The Methodology of the Empirical Doctoral Research Study

For the purpose of this doctoral study, the research approach of both Creative Practice Theory and Creative Practice Theory Narratology means that the top 20 most viral theatrical narrative fiction feature films can be identified, using the Return On Investment (or ROI) metric, as can the least viral, or: the Bottom 20 ROI films.

The Film ROI (return on investment) bell curve

The Film ROI (return on investment) bell curve

The research also shows that these 20 films have many common story (and resulting, film production) elements that surprisingly, firmly contradict the current dominant `screenwriting convention’, as also identified and regarded critically, as a result of a triangulated Bourdieuian practice theory survey conducted by Macdonald (Macdonald 2004).

Eight of these most popular and academically cited screenplay manuals include: Story (McKee 1997), Screenplay,  (Field 1979) Making A Good Script Great, (Seger 1987) Writing Screenplays That Sell, (Hauge 1988) The Anatomy Of Story, (Truby 2007) The Writer’s Journey, (Vogler 1992) Dramatica, (Phillips and Huntley 1994) and Save The Cat!, (Snyder 2005).

Various screenwriting prescriptions can be derived from a textual analysis of these texts, as the screenwriting convention “principles/rules/guidelines”, such as: “Aristotelian 3-Act structure”, transformational character arcs, and `hero triumphant story’, etc. (Velikovsky 2012: 137)

These – and other `conventional’ film story principles – are contradicted by the doctoral study research findings of the top 20 most viral films.

The reason suggested for the problematic nature of the current `screenwriting convention’ (e.g. the screenplay `guru’ manuals) is that: the current screenwriting convention is based on non-empirical data sets, and uses one-off film example `illustrations’ presented as guidelines; as screenplay `guru’ McKee states in Story:

`first and foremost, each film has been chosen because it is a clear illustration of the point made in the text.’ (McKee 1997 : Notes on the Text – emphasis mine)

There is a big difference between empirical and non-empirical research.

The screenplay gurus have no apparent methodology, let alone, an empirical methodology. (This might therefore explain why: 7 in 10 films currently lose money.)

Notably also, Aristotle did not use an empirical methodology in Poetics, which has influenced Narratology ever since. This in fact is one of the major innovations, and, problems solved, of this doctoral research study.

This research also aims to help solve the current (incredibly serious) problem that 98% of screen ideas/screenplays are currently rejected by producers:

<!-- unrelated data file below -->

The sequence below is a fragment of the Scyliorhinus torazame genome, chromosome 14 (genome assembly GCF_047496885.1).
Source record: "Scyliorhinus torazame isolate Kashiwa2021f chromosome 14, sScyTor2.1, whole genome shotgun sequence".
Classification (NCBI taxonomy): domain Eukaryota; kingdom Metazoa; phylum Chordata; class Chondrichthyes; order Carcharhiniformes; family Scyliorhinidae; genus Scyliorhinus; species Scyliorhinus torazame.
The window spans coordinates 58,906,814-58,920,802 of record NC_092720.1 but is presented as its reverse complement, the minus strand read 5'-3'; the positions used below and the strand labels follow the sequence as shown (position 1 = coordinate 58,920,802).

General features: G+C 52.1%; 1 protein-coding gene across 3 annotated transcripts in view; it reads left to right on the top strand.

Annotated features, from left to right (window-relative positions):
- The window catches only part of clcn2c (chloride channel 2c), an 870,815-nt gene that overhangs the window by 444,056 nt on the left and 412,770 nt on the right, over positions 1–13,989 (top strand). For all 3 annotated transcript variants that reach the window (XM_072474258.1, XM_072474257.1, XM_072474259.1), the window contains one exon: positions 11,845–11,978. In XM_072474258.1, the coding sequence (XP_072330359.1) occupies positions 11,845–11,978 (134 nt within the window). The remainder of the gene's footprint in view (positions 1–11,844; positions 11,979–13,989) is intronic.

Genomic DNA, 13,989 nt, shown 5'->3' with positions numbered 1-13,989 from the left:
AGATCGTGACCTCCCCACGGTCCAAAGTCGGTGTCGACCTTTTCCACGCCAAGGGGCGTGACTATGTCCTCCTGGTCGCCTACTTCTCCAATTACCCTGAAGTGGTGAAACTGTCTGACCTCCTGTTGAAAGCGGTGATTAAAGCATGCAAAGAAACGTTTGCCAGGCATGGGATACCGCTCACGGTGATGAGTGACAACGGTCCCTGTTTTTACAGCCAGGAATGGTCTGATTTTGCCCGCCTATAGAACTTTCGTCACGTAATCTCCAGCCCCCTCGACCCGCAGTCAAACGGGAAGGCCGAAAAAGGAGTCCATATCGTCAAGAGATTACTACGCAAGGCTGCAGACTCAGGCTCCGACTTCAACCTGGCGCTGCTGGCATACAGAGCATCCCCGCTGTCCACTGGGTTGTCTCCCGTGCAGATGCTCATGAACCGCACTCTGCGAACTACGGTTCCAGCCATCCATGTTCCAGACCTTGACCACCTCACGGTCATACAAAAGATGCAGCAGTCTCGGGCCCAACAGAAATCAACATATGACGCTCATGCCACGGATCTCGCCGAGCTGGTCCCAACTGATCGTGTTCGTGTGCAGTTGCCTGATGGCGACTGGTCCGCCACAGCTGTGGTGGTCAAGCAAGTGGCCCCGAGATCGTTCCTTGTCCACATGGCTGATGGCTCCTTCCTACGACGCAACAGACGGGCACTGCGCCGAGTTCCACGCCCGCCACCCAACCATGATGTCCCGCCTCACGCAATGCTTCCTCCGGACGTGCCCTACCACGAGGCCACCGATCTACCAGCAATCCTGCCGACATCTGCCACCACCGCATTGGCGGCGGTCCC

Only 2% of screen ideas/screenplays are produced

Only 2% of screen ideas/screenplays are produced, (Macdonald, 2004)

This doctoral research project also identifies all the key common Story elements in the Top 20 ROI films, and is, therefore, incredibly practically useful for screenwriters/filmmakers wishing to write/make a film story that will reach the widest possible audience, for the least production budget, as have all the top 20 ROI Films.

Please also note that – this approach to constructing a powerful and effective film narrative does not restrict creative freedom in any way – the story itself is still entirely up to the writer/filmmaker. 

…Thoughts? Comments? Feedback?


JT Velikovsky

High-RoI Story/Screenplay/Movie and Transmedia Researcher

The above is (mostly) an adapted excerpt, from my doctoral thesis: “Communication, Creativity and Consilience in Cinema”. It is presented here for the benefit of fellow screenwriting, filmmaking and creativity researchers. For more, see https://aftrs.academia.edu/JTVelikovsky

JT Velikovsky is also a produced feature film screenwriter and million-selling transmedia writer-director-producer. He has been a professional story analyst for major film studios, film funding organizations, and for the national writer’s guild. For more see: http://on-writering.blogspot.com/



Field, Syd (1979), Screenplay: The Foundations of Screenwriting (A Delta book; New York: Dell Pub. Co.) 212 p.

Hauge, Michael (1988), Writing Screenplays That Sell (New York: McGraw-Hill Book Co.) xxii, 314 p.

Macdonald, Ian W. (2004), ‘The Presentation of the Screen Idea in Narrative Film-making’, (Leeds Metropolitan University).

McKee, Robert (1997), Story: Substance, Structure, Style and the Principles of Screenwriting (1st edn.; New York: Regan Books) 466 p.

Phillips, Melanie Anne and Huntley, Chris (1994), ‘Dramatica’, (Burbank: Screenplay Systems Incorporated).

Seger, Linda (1987), Making A Good Script Great (1st edn.; New York: Dodd, Mead) xvi, 204 p.

Snyder, Blake (2005), Save The Cat!: The Last Book On Screenwriting You’ll Ever Need (Studio City, CA: Michael Wiese Productions) xvi, 195 p.

Truby, John (2007), The Anatomy of Story : 22 Steps to Becoming a Master Storyteller (1st edn.; New York: Faber and Faber) 445 p.

Velikovsky, JT (2012), ‘StoryAlity(TM) – and The Science of Story: Analyzing the Super-Successful Story and Screenplays of the Top 20 R.O.I. Films of the Last 70 Years’.

Vogler, Christopher (1992), The Writer’s Journey: Mythic Structures for Storytellers and Screenwriters (Studio City, CA: M. Wiese Productions) viii, 289 p.

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